Once again, the New York Times and the Washington Post are breathlessly reporting on anonymous bombshell allegations that Attorney General Bill Barr, who was confirmed by the Senate in February, is keeping information about the Mueller report from the public, and that parts of the report could be devastating for President Trump. For his part, Mueller has not refuted a single part of Barr’s explanation of the lengthy report. Meanwhile, publications like the New York Times and the Washington Post, who spent the last two years using anonymous sources to take down Trump, then being forced to wipe the egg off their faces as it the Trump-Russian collusion fairytale fell apart, are once again, quoting anonymous sources who were allegedly part of the Mueller witch hunt team.
The Washington Examiner reports – Members of special counsel Robert Mueller’s team say Attorney General William Barr has soft-pedaled their investigation into whether the Trump campaign conspired with Russia during the 2016 election and whether the president committed an obstruction-of-justice offense, according to the New York Times and the Washington Post.
Be wary of these reports. We have spent the last two years watching similarly momentous Russian collusion “scoops” fall apart and from the exact same newsrooms.
The Times’ report, titled “Some on Mueller’s Team Say Report Was More Damaging Than Barr Revealed,” doesn’t include any actual quotes, anonymous or otherwise. Rather, the entire story revolves around the authors paraphrasing nameless “government officials and others familiar with [the Mueller team’s] simmering frustrations,” anonymous “government officials familiar with [Attorney General William Barr’s] thinking,” and anonymous “government officials familiar with the investigation.”
The Post’s headline reads, “Limited information Barr has shared about Russia investigation frustrated some on Mueller’s team.” Unlike the Times, the Post provides quotes, though they are also anonymously sourced.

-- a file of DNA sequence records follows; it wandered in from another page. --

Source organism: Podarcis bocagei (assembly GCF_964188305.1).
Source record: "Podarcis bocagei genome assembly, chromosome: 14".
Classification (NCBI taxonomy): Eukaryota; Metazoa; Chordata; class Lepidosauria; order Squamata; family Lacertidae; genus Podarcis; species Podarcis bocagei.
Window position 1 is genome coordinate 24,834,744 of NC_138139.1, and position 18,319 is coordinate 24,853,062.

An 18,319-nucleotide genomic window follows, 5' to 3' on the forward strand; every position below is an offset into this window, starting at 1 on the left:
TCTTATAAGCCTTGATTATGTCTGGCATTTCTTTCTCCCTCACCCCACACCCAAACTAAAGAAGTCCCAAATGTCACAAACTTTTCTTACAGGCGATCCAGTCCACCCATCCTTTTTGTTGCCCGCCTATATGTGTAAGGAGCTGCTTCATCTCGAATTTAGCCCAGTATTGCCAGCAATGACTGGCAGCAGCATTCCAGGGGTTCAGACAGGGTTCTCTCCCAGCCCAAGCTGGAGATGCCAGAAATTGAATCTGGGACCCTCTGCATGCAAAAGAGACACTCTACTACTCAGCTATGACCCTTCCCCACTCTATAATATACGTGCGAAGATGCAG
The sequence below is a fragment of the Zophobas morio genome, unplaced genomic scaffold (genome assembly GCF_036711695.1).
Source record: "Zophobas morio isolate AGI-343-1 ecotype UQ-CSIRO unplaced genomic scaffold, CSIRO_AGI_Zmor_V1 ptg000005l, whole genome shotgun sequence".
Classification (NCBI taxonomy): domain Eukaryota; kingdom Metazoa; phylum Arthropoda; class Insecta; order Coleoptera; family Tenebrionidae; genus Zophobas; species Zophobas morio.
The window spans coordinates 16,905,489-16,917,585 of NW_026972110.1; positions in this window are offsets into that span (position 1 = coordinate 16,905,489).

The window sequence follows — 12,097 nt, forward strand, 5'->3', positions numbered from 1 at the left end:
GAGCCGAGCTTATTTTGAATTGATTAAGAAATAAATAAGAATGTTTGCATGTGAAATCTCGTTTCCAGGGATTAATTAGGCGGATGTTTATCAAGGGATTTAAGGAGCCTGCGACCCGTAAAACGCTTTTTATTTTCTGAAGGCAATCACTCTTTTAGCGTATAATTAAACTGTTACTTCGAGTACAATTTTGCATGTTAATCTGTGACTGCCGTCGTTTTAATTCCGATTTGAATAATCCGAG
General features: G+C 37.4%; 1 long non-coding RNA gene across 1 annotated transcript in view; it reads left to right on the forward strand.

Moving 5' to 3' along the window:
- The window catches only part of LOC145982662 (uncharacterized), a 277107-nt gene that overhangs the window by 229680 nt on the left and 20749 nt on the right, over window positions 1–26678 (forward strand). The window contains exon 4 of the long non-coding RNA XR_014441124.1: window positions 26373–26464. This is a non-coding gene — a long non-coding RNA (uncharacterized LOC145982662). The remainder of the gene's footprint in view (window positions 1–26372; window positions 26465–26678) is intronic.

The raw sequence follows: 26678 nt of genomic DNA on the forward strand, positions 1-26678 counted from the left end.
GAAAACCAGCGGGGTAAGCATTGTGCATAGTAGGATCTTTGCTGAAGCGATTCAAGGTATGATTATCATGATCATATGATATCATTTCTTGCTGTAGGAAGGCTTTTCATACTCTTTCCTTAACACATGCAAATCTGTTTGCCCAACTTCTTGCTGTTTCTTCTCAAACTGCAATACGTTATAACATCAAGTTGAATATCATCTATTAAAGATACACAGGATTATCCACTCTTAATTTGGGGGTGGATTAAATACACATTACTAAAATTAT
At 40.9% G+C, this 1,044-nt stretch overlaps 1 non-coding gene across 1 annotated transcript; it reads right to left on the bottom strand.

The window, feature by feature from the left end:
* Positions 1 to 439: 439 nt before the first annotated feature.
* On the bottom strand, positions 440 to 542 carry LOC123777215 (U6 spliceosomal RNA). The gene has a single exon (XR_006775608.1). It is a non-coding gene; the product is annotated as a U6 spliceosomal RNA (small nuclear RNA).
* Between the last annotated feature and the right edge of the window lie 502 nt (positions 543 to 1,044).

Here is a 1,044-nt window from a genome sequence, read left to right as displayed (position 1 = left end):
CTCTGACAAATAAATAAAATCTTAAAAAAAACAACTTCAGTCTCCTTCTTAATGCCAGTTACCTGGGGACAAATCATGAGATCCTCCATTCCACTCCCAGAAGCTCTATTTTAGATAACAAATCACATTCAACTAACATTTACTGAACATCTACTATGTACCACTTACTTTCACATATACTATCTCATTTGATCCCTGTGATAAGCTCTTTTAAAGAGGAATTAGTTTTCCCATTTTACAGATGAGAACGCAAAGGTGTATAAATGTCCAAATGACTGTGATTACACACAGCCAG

Like the Times, the Post’s article doesn’t directly quote or even paraphrase members of Mueller’s team. Rather, the article attributes its findings to “people familiar with the matter,” “two people familiar with their reactions,” and “people familiar with their responses.”
The Daily Caller reports- White House press secretary Sarah Huckabee Sanders brushed off reports that special counsel Robert Mueller’s investigative team are troubled by Attorney General Bill Barr’s summary of their report in a Thursday interview on Fox News.
“Democrats continue to show day in and day out, they’re nothing but sore losers. At some point, they have to realize that they have been beat by President Trump in the 2016 election,” Sanders declared. “They’re getting beat … on issues that actually matter, and I think they’re a sad excuse for a political party right now. At some point, they have to decide if they want to govern.”
Sander’s blasé dismissal comes after The New York Times and The Washington Post reported that associates of some investigators on Mueller’s team are troubled by Barr’s declaration that they found that President Donald Trump did not obstruct justice during the course of the Russia investigation.
Barr announced on March 24 that the special counsel had failed to “establish that the members of the Trump Campaign conspired or coordinated with the Russian government in its election interference activities.” Barr also said the investigation’s 2,800 subpoenas, 500 search warrants, and 500 witness interviews could not find enough evidence “to establish that the President committed an obstruction-of-justice offense.”
Whatever complaints Mueller’s underlings may have, that there will be no further prosecutions speaks volumes. Also, Barr’s track record for accuracy is at least better than the Post or the Times. The Attorney General has put his name on his assessment, taking on reputational risk, whereas the Times’ and the Post’s sources remain anonymous. Moreover, I’m leery of the fact that the allegations are just vague enough as not to be open to obvious and easy refutation, but not so vague that they don’t sound like a major, scandalous development.